The entry below is being cross posted from Marjorie Arons-Barron’s own blog. Check it out.
Good news coming out of this morning’s speech by Deval Patrick to the Mass. Municipal Association. He will be filing legislation to require cities and towns to provide public employee health insurance either by joining the state’s Group Insurance Commission (GIC) or devising a similar plan on their own. This was something Republican Charlie Baker had urged during the gubernatorial campaign that the Governor had flirted with, but danced around, perhaps concerned about alienating labor support.
Now he’s doing the right thing. City and town workers’ health insurance takes a huge bite out of city budgets, in some cases over 20 percent. That comes right out of property taxes and, hence, out of taxpayer’s pocketbooks. In some cases, those same taxpayers are underwriting a level of health benefits for public employees that those taxpayers don’t even enjoy themselves. The Boston Foundation found that “these health benefits are among the most generous offered by any employer in the Commonwealth, including the state and federal governments, as well as private employers!”
That same report noted that Boston alone could save more than 17% or $45 million if its workers got coverage through the state’s Group Insurance Commission. Statewide, there would be tens of millions of dollars saved. That’s crucial since the state’s need to lop $1.5 billion off next year’s budget means that everything will be on the table, including local aid.
Boston Mayor Tom Menino is trying to rationalize health insurance by home rule petition, but that, too, needs legislative approval. Let’s hope that such sanity prevails. If local communities can’t achieve savings in their health insurance, that will mean laying off police, firefighters, and teachers, some of the unions who are fighting to preserve their laughable $5 co-pays and scant 20% share of premiums. The Governor’s proposal recognizes the fairness of linking what city and town workers get for health insurance to the level of benefits that state workers enjoy!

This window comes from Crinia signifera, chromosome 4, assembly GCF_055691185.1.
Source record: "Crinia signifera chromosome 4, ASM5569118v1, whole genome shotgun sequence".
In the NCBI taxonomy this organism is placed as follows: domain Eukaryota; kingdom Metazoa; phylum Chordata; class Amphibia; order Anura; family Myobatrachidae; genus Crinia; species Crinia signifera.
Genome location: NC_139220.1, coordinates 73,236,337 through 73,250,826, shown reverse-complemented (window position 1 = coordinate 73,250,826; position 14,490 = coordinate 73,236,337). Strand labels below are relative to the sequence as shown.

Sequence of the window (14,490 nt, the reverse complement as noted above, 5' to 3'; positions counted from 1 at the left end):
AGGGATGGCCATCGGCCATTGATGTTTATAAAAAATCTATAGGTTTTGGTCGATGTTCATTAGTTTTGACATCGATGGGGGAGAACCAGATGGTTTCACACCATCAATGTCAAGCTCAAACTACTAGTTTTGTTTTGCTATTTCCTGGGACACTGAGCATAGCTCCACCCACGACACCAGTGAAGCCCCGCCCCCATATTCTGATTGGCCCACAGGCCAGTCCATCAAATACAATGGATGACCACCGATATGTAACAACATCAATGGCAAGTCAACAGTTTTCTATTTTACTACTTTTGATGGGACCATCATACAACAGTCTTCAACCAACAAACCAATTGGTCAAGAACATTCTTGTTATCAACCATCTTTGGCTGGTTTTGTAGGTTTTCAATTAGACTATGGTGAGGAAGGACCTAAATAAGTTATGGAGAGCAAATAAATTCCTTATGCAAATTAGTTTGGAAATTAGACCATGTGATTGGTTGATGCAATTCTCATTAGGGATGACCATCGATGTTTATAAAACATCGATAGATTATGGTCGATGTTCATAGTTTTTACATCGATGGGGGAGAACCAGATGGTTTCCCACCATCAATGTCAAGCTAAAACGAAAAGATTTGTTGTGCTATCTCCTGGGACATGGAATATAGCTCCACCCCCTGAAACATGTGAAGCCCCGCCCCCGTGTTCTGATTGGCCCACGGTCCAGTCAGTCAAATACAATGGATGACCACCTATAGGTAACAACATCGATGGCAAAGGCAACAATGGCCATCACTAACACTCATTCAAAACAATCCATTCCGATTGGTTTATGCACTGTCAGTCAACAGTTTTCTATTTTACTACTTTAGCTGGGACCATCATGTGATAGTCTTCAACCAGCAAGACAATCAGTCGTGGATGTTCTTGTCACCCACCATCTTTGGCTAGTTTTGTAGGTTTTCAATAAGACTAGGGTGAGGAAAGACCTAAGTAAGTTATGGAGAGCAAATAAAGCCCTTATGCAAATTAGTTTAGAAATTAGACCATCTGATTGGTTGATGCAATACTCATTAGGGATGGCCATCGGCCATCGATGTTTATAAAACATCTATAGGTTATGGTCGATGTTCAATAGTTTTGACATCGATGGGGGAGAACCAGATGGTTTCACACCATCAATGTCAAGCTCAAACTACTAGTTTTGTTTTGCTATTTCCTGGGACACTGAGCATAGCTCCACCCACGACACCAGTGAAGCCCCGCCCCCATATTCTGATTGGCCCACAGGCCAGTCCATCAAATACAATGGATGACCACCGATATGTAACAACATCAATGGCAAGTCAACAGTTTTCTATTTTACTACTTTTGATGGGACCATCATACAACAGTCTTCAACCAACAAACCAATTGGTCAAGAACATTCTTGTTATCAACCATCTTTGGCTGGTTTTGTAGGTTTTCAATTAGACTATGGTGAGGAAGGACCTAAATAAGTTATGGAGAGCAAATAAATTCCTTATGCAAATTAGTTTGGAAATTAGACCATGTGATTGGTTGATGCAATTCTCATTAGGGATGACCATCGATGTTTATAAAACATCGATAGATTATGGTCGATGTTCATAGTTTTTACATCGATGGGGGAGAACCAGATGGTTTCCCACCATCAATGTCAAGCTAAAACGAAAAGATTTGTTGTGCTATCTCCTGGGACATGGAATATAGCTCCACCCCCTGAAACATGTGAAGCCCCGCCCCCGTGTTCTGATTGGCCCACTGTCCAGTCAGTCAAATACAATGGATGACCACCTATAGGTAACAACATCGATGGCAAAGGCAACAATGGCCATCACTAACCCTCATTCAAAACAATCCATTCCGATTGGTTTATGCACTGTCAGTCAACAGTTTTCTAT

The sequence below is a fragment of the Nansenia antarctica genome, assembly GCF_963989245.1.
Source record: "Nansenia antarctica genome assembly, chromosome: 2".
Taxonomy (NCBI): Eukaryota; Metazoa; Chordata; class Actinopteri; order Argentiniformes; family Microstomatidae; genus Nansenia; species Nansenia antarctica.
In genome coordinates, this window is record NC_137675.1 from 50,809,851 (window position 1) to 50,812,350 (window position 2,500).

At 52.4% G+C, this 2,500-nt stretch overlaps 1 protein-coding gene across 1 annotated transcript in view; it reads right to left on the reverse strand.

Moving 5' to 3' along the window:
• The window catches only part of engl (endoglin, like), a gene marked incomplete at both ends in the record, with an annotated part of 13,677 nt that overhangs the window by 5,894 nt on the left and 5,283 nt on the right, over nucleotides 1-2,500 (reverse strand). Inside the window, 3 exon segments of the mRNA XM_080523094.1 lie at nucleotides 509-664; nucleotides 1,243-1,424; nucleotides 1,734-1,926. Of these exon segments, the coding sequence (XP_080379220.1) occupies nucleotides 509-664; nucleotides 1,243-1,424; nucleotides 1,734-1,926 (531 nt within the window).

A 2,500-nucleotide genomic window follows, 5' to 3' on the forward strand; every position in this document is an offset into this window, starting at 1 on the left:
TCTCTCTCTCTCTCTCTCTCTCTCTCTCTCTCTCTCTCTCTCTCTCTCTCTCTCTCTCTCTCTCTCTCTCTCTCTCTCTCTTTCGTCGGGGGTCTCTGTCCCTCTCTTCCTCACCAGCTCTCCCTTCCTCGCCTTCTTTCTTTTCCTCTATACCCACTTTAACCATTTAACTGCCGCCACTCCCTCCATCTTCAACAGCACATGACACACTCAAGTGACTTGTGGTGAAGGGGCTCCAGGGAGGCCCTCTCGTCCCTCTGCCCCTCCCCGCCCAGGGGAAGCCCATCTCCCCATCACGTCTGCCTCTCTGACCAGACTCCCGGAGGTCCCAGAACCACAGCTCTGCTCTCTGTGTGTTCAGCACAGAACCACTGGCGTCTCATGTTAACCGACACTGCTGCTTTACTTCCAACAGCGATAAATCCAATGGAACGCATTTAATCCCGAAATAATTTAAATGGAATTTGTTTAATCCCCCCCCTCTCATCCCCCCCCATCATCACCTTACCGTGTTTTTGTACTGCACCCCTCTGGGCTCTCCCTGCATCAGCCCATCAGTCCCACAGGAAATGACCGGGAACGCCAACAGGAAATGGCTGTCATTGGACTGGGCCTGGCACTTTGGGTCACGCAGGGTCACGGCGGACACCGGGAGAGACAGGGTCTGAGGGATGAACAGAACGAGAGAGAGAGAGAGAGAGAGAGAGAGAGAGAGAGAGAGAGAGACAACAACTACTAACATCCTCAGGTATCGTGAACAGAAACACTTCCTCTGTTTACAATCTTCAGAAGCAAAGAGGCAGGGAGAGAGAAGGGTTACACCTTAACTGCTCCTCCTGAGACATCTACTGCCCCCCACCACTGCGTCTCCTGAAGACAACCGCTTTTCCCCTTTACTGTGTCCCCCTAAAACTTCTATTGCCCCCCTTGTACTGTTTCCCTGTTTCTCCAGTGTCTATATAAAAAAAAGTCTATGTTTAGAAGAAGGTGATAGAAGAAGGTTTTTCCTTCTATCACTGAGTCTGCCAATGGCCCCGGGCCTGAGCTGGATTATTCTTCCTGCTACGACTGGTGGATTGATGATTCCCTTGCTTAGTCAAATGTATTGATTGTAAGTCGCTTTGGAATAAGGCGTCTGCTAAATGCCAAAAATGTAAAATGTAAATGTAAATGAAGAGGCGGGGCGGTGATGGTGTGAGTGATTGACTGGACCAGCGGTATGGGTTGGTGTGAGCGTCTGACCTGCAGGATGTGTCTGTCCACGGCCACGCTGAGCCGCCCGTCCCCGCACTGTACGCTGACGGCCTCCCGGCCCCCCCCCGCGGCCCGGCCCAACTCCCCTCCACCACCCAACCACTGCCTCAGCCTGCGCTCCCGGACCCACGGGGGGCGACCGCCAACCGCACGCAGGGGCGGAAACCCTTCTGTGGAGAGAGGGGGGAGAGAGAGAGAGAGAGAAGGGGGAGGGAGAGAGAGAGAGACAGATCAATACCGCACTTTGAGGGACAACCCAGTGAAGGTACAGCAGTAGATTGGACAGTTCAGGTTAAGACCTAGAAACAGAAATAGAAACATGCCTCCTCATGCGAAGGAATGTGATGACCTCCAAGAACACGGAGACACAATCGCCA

Patrick is also moving ahead significantly on other fronts, notably, pension reform and parole and probation overhaul. On pension reform, he’d require future state and local workers to work longer before collecting retirement pay. It’s about time, though it would only affect new hires. So your 55-year-old neighbor who retires this year from the state will still be off on the golf course or sipping a cold beer on his porch on a sunny afternoon while you’re dragging yourself off to work every day till you’re 65 or 66. And the 35-year-old worker already in the state’s employ will still get to retire when he or she turns 55.
The Globe’s Steve Syre says Patrick could still go much farther in pension reform. Alicia Munnell of Boston College, who chaired Patrick’s commission on state pensions, said on WBUR that she doesn’t see how you can change retirement terms for someone already on the payroll. She makes a compelling case that the Governor has taken made a serious step forward.
Also impressive was the Governor’s action overhauling the state’s parole board and probation department. He was criticized by an angry public for not taking immediate action right after the slaying of Officer Jack McGuire by parolee Domenic Cinelli, who should never have been out on the streets. But the Governor kept cool and called for a study of the system. When the study was complete, he acted on it. The result is that the parole board members who voted to free Cinelli are looking for new ways to spend their time. Folks tainted by scandal in probation department hiring politics are out, and we have a chance for a dramatic reform of how we deal with prisoners, many of whom may one day be back on the streets.
About the worst news for the Governor these days is the departure of Evergreen Solar for China and the loss of 800 jobs at Fort Devens, despite the tens of millions in state subsidies provided to support the green energy. From a journalist’s perspective, this story is the gift that keeps on giving, and well it should, until we learn exactly all that went wrong in that deal and how the state can learn from it. Otherwise, term II is off to a good start.
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